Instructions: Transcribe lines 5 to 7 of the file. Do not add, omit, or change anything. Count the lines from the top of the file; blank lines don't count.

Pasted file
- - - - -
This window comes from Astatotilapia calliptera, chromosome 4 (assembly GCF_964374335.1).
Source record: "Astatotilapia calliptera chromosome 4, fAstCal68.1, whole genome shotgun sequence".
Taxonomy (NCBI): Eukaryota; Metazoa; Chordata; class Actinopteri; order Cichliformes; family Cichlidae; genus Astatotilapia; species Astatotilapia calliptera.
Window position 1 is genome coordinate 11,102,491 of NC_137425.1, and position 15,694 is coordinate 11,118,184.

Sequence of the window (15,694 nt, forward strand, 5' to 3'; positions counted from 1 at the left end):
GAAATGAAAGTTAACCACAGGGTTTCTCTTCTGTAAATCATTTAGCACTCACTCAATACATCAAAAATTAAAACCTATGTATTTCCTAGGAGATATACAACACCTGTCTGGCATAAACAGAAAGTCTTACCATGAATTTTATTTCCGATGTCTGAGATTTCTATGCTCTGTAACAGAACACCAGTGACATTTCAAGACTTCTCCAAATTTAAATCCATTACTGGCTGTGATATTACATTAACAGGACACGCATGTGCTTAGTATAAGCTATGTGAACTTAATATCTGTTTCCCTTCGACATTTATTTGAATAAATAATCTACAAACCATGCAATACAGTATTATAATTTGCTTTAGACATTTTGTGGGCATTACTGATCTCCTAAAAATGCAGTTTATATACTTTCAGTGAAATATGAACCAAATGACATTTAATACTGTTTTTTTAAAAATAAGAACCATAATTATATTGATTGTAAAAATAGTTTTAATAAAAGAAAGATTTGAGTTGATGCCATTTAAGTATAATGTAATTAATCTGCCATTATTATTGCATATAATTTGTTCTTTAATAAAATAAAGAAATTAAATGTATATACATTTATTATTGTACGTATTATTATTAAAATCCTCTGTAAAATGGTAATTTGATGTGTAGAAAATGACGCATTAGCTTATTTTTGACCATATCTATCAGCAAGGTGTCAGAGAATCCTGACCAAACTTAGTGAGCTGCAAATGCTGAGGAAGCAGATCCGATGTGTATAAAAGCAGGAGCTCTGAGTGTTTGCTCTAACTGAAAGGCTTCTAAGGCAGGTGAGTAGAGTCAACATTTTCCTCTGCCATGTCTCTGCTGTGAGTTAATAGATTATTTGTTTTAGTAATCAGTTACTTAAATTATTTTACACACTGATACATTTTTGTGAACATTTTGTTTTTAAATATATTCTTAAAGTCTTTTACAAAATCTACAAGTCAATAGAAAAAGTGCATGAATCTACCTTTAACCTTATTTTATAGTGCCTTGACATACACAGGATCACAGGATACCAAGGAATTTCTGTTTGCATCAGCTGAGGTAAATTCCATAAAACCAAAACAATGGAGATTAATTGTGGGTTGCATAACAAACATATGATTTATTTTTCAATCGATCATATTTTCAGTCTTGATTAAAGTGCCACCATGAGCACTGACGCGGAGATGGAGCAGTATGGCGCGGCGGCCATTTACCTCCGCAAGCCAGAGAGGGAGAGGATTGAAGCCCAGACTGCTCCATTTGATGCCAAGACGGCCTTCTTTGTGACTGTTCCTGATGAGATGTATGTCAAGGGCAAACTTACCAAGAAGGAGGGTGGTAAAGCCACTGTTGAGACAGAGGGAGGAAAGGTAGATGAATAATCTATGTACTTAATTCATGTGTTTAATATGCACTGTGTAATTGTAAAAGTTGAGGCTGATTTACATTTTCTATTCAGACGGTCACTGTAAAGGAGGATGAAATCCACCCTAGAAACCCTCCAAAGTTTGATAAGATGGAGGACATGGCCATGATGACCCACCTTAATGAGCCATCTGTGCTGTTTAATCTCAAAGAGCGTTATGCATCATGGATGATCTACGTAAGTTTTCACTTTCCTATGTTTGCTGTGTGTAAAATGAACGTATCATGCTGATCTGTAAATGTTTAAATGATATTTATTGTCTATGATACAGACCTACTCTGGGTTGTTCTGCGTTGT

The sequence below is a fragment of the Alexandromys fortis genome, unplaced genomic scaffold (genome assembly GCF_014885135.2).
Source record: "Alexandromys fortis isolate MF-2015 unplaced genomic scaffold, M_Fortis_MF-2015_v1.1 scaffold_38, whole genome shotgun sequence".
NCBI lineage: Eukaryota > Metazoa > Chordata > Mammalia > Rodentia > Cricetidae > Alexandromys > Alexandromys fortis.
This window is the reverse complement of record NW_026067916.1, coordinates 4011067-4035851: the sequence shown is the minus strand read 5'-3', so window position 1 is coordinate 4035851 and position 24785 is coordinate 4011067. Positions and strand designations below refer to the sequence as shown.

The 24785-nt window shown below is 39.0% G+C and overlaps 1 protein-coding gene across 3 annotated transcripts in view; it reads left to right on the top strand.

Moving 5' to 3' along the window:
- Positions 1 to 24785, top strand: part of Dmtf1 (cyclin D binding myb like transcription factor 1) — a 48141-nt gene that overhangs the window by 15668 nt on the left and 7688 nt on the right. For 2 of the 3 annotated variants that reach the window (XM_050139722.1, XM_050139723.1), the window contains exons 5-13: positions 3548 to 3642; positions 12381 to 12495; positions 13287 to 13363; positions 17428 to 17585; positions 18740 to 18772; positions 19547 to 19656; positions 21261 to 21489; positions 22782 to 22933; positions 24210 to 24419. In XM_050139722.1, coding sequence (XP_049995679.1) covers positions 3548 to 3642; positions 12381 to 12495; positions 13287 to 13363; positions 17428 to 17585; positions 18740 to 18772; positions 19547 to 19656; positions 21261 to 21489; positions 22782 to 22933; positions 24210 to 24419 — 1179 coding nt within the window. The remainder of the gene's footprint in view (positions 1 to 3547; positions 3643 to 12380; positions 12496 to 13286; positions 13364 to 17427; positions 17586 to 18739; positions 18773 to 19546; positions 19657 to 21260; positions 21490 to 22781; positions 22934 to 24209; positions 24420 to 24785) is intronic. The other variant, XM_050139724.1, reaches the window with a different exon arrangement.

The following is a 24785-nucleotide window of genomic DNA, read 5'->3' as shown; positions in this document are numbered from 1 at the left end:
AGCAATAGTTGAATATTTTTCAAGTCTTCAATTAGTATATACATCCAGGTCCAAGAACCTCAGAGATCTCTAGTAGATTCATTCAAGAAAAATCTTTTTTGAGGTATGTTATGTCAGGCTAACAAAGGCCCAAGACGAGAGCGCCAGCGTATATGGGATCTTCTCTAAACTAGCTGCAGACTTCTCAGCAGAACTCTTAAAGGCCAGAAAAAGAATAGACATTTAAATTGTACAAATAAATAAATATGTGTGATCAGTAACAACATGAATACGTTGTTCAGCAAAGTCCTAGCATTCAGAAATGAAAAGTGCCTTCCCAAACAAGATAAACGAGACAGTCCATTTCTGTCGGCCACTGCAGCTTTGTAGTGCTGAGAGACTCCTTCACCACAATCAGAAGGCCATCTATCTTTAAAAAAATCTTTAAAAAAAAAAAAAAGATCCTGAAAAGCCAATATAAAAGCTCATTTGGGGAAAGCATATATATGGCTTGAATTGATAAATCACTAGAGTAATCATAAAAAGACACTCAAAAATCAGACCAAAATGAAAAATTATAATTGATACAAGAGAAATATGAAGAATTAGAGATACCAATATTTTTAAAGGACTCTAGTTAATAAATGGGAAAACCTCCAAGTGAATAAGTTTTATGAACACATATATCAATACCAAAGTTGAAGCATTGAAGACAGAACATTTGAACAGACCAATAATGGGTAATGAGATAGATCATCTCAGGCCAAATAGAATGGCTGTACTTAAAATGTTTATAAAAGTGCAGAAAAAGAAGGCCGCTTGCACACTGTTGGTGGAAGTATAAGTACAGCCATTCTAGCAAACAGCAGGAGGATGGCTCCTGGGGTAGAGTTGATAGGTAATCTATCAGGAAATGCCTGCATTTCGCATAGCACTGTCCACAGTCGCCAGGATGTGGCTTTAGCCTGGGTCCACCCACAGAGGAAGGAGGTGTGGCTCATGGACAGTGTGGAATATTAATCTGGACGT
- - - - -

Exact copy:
Sequence of the window (15,694 nt, forward strand, 5' to 3'; positions counted from 1 at the left end):
GAAATGAAAGTTAACCACAGGGTTTCTCTTCTGTAAATCATTTAGCACTCACTCAATACATCAAAAATTAAAACCTATGTATTTCCTAGGAGATATACAACACCTGTCTGGCATAAACAGAAAGTCTTACCATGAATTTTATTTCCGATGTCTGAGATTTCTATGCTCTGTAACAGAACACCAGTGACATTTCAAGACTTCTCCAAATTTAAATCCATTACTGGCTGTGATATTACATTAACAGGACACGCATGTGCTTAGTATAAGCTATGTGAACTTAATATCTGTTTCCCTTCGACATTTATTTGAATAAATAATCTACAAACCATGCAATACAGTATTATAATTTGCTTTAGACATTTTGTGGGCATTACTGATCTCCTAAAAATGCAGTTTATATACTTTCAGTGAAATATGAACCAAATGACATTTAATACTGTTTTTTTAAAAATAAGAACCATAATTATATTGATTGTAAAAATAGTTTTAATAAAAGAAAGATTTGAGTTGATGCCATTTAAGTATAATGTAATTAATCTGCCATTATTATTGCATATAATTTGTTCTTTAATAAAATAAAGAAATTAAATGTATATACATTTATTATTGTACGTATTATTATTAAAATCCTCTGTAAAATGGTAATTTGATGTGTAGAAAATGACGCATTAGCTTATTTTTGACCATATCTATCAGCAAGGTGTCAGAGAATCCTGACCAAACTTAGTGAGCTGCAAATGCTGAGGAAGCAGATCCGATGTGTATAAAAGCAGGAGCTCTGAGTGTTTGCTCTAACTGAAAGGCTTCTAAGGCAGGTGAGTAGAGTCAACATTTTCCTCTGCCATGTCTCTGCTGTGAGTTAATAGATTATTTGTTTTAGTAATCAGTTACTTAAATTATTTTACACACTGATACATTTTTGTGAACATTTTGTTTTTAAATATATTCTTAAAGTCTTTTACAAAATCTACAAGTCAATAGAAAAAGTGCATGAATCTACCTTTAACCTTATTTTATAGTGCCTTGACATACACAGGATCACAGGATACCAAGGAATTTCTGTTTGCATCAGCTGAGGTAAATTCCATAAAACCAAAACAATGGAGATTAATTGTGGGTTGCATAACAAACATATGATTTATTTTTCAATCGATCATATTTTCAGTCTTGATTAAAGTGCCACCATGAGCACTGACGCGGAGATGGAGCAGTATGGCGCGGCGGCCATTTACCTCCGCAAGCCAGAGAGGGAGAGGATTGAAGCCCAGACTGCTCCATTTGATGCCAAGACGGCCTTCTTTGTGACTGTTCCTGATGAGATGTATGTCAAGGGCAAACTTACCAAGAAGGAGGGTGGTAAAGCCACTGTTGAGACAGAGGGAGGAAAGGTAGATGAATAATCTATGTACTTAATTCATGTGTTTAATATGCACTGTGTAATTGTAAAAGTTGAGGCTGATTTACATTTTCTATTCAGACGGTCACTGTAAAGGAGGATGAAATCCACCCTAGAAACCCTCCAAAGTTTGATAAGATGGAGGACATGGCCATGATGACCCACCTTAATGAGCCATCTGTGCTGTTTAATCTCAAAGAGCGTTATGCATCATGGATGATCTACGTAAGTTTTCACTTTCCTATGTTTGCTGTGTGTAAAATGAACGTATCATGCTGATCTGTAAATGTTTAAATGATATTTATTGTCTATGATACAGACCTACTCTGGGTTGTTCTGCGTTGT

The sequence below is a fragment of the Alexandromys fortis genome, unplaced genomic scaffold (genome assembly GCF_014885135.2).